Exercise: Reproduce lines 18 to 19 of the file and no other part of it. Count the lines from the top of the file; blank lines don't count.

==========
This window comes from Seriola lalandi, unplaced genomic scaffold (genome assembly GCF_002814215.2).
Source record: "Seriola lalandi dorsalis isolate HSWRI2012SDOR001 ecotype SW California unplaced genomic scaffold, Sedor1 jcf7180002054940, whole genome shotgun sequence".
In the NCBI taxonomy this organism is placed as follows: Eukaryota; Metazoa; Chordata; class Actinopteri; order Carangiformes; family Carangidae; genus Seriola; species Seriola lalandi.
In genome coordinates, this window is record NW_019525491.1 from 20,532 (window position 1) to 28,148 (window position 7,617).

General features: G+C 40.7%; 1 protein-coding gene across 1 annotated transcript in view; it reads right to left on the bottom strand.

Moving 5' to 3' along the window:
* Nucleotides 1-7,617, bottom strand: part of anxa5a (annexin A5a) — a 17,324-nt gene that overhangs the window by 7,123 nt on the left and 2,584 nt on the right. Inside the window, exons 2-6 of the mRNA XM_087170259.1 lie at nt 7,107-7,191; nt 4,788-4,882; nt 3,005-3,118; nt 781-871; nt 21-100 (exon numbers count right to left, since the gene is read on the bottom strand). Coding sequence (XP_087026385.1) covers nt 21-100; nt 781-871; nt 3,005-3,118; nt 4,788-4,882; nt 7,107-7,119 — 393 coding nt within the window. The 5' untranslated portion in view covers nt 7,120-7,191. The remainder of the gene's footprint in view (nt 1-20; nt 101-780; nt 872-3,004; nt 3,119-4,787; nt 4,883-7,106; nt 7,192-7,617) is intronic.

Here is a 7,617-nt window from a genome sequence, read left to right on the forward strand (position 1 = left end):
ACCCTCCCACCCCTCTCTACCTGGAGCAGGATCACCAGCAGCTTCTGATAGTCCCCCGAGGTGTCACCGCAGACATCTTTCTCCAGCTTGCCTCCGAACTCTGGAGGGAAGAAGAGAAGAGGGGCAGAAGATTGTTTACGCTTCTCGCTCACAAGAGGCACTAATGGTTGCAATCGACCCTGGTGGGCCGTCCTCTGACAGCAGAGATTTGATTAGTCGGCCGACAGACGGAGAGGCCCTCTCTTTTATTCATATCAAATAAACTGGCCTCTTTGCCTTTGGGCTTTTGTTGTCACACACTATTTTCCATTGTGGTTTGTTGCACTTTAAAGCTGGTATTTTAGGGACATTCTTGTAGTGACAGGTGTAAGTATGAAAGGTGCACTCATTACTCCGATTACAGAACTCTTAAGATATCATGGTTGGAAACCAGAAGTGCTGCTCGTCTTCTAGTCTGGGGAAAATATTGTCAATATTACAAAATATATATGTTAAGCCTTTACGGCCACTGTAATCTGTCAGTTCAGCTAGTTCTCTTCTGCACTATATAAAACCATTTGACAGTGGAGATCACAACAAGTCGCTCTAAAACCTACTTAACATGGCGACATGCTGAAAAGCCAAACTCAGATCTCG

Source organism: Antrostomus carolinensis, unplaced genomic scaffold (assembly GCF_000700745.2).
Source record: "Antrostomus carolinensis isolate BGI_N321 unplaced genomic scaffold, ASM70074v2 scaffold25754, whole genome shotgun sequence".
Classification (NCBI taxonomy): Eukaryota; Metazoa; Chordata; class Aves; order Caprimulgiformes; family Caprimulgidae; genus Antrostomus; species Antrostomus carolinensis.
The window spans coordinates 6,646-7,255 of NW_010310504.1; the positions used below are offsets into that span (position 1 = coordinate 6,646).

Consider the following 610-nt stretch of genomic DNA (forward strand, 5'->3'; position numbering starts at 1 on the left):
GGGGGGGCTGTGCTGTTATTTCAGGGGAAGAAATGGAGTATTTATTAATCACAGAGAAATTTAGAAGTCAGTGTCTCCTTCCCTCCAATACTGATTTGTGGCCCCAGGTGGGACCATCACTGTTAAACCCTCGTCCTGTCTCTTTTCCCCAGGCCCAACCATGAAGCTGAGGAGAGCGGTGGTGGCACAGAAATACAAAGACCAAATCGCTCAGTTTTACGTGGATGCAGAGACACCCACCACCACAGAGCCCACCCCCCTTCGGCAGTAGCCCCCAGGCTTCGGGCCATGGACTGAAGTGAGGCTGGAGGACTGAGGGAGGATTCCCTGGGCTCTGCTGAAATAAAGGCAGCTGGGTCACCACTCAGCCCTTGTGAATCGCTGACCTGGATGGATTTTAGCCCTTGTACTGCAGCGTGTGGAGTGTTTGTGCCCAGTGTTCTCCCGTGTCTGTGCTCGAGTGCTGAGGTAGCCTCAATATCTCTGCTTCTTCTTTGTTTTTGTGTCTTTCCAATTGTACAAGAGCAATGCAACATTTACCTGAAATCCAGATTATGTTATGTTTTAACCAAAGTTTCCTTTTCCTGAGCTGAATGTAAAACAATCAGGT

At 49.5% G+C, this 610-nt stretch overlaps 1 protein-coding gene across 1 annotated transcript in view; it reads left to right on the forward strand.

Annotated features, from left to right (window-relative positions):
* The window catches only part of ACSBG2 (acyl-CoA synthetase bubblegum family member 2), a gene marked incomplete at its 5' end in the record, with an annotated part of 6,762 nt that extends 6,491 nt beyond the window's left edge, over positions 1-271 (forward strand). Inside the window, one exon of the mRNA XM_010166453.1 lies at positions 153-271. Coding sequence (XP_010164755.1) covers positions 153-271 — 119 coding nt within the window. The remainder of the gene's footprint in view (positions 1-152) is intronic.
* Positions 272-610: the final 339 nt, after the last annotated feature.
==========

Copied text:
* The window catches only part of ACSBG2 (acyl-CoA synthetase bubblegum family member 2), a gene marked incomplete at its 5' end in the record, with an annotated part of 6,762 nt that extends 6,491 nt beyond the window's left edge, over positions 1-271 (forward strand). Inside the window, one exon of the mRNA XM_010166453.1 lies at positions 153-271. Coding sequence (XP_010164755.1) covers positions 153-271 — 119 coding nt within the window. The remainder of the gene's footprint in view (positions 1-152) is intronic.
* Positions 272-610: the final 339 nt, after the last annotated feature.